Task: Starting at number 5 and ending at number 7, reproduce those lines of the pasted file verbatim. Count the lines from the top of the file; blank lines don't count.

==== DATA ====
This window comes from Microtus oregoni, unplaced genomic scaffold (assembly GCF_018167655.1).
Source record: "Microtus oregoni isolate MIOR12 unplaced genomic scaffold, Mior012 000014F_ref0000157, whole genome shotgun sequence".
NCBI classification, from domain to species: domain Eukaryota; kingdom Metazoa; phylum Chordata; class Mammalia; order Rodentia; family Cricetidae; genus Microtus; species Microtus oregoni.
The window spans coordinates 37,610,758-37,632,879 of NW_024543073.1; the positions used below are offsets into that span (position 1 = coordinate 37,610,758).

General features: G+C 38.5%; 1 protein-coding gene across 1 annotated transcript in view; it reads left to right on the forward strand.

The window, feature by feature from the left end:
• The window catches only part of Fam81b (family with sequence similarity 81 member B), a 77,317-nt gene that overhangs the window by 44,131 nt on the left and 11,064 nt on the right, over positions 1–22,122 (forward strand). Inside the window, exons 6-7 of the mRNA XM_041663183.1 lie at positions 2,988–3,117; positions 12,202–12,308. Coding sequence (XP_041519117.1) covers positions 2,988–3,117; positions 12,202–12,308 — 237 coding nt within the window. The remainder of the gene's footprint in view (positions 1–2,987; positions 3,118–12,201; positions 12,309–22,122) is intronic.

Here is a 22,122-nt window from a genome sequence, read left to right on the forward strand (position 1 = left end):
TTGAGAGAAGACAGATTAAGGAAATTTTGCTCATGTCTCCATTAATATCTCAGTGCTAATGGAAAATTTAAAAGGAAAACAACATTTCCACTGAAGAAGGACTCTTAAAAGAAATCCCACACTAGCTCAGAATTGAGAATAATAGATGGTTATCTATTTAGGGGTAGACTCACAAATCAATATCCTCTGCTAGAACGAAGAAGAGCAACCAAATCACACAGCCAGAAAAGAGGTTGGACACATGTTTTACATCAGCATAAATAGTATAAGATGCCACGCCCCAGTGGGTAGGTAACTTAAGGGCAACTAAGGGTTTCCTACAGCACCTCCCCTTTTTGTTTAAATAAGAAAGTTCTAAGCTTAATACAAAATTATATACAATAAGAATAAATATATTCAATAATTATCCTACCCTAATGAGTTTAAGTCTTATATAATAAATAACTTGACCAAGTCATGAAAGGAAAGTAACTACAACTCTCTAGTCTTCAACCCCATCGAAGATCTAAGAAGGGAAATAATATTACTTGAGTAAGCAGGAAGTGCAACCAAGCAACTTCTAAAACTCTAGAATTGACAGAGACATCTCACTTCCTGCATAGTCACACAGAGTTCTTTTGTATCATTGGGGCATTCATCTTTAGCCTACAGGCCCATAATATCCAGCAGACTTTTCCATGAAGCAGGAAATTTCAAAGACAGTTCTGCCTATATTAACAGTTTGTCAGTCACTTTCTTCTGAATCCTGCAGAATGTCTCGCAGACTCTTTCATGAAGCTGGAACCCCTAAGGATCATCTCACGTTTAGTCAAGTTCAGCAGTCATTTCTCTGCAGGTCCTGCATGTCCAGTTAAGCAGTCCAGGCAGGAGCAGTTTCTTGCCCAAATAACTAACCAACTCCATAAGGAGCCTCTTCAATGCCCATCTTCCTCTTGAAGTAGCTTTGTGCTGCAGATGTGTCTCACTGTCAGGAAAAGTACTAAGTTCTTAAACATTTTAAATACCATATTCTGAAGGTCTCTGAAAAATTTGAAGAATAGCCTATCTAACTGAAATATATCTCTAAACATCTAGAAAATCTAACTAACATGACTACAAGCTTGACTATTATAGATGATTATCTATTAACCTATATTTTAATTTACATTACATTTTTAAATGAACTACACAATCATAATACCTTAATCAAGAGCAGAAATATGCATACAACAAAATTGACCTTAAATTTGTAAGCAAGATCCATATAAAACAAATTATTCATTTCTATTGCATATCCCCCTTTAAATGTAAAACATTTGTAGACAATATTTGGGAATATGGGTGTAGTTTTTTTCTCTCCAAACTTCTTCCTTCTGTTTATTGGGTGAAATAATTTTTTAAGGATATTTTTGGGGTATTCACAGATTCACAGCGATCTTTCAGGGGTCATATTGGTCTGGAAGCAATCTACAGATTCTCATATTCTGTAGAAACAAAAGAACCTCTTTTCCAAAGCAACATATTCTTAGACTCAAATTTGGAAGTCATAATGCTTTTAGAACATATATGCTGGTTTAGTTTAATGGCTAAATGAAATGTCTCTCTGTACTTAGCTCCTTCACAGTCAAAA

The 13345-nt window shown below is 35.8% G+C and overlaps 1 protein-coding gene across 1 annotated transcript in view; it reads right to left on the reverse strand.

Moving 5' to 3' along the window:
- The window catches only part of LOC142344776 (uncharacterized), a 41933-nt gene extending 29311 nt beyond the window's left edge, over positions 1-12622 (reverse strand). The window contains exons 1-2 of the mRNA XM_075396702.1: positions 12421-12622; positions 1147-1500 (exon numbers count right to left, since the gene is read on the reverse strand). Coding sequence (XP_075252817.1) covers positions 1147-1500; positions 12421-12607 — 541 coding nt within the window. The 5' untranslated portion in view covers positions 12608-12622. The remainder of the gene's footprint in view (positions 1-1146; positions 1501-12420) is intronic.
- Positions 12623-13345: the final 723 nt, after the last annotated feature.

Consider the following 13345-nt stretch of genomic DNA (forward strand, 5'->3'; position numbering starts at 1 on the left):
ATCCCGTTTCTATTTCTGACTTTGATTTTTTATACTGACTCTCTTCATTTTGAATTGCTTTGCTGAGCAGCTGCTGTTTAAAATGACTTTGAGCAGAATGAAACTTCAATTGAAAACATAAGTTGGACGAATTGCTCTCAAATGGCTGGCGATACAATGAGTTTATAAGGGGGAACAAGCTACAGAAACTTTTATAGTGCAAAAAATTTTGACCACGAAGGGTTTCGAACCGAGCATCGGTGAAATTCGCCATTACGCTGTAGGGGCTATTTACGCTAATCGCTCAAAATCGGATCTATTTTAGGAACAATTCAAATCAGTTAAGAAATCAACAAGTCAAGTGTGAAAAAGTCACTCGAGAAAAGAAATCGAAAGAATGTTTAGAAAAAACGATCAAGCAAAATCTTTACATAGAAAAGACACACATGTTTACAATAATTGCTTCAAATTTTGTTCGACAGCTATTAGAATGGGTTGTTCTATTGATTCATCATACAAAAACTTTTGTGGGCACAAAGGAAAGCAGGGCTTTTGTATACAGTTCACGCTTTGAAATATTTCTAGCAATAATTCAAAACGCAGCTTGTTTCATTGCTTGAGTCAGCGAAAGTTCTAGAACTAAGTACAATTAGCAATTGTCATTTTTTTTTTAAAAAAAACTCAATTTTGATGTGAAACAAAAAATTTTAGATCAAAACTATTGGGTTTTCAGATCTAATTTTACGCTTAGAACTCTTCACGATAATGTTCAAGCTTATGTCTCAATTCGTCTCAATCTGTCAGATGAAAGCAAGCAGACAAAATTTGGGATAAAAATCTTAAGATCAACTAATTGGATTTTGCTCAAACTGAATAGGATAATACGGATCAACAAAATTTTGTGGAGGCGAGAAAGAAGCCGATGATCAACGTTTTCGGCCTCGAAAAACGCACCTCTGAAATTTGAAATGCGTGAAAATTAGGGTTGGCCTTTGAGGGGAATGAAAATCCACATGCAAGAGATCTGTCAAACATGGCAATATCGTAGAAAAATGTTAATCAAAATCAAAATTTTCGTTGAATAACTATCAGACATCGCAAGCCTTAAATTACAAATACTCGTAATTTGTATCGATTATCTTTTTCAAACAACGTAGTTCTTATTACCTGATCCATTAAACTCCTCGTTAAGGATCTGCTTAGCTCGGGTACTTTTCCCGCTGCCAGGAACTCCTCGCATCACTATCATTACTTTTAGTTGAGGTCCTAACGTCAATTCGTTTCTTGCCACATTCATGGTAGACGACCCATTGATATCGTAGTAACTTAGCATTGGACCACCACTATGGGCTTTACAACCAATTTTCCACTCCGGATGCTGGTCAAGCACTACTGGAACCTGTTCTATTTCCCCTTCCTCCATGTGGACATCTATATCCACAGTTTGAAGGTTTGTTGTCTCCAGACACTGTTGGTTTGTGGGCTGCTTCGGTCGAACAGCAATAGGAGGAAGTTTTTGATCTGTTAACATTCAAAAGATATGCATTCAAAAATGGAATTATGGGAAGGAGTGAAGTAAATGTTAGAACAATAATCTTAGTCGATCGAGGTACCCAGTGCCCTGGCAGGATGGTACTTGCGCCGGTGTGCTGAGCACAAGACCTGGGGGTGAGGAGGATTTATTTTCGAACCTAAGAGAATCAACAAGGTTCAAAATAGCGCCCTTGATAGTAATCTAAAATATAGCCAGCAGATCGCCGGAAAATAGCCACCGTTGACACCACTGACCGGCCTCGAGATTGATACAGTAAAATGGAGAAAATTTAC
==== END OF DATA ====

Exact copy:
General features: G+C 38.5%; 1 protein-coding gene across 1 annotated transcript in view; it reads left to right on the forward strand.

The window, feature by feature from the left end:
• The window catches only part of Fam81b (family with sequence similarity 81 member B), a 77,317-nt gene that overhangs the window by 44,131 nt on the left and 11,064 nt on the right, over positions 1–22,122 (forward strand). Inside the window, exons 6-7 of the mRNA XM_041663183.1 lie at positions 2,988–3,117; positions 12,202–12,308. Coding sequence (XP_041519117.1) covers positions 2,988–3,117; positions 12,202–12,308 — 237 coding nt within the window. The remainder of the gene's footprint in view (positions 1–2,987; positions 3,118–12,201; positions 12,309–22,122) is intronic.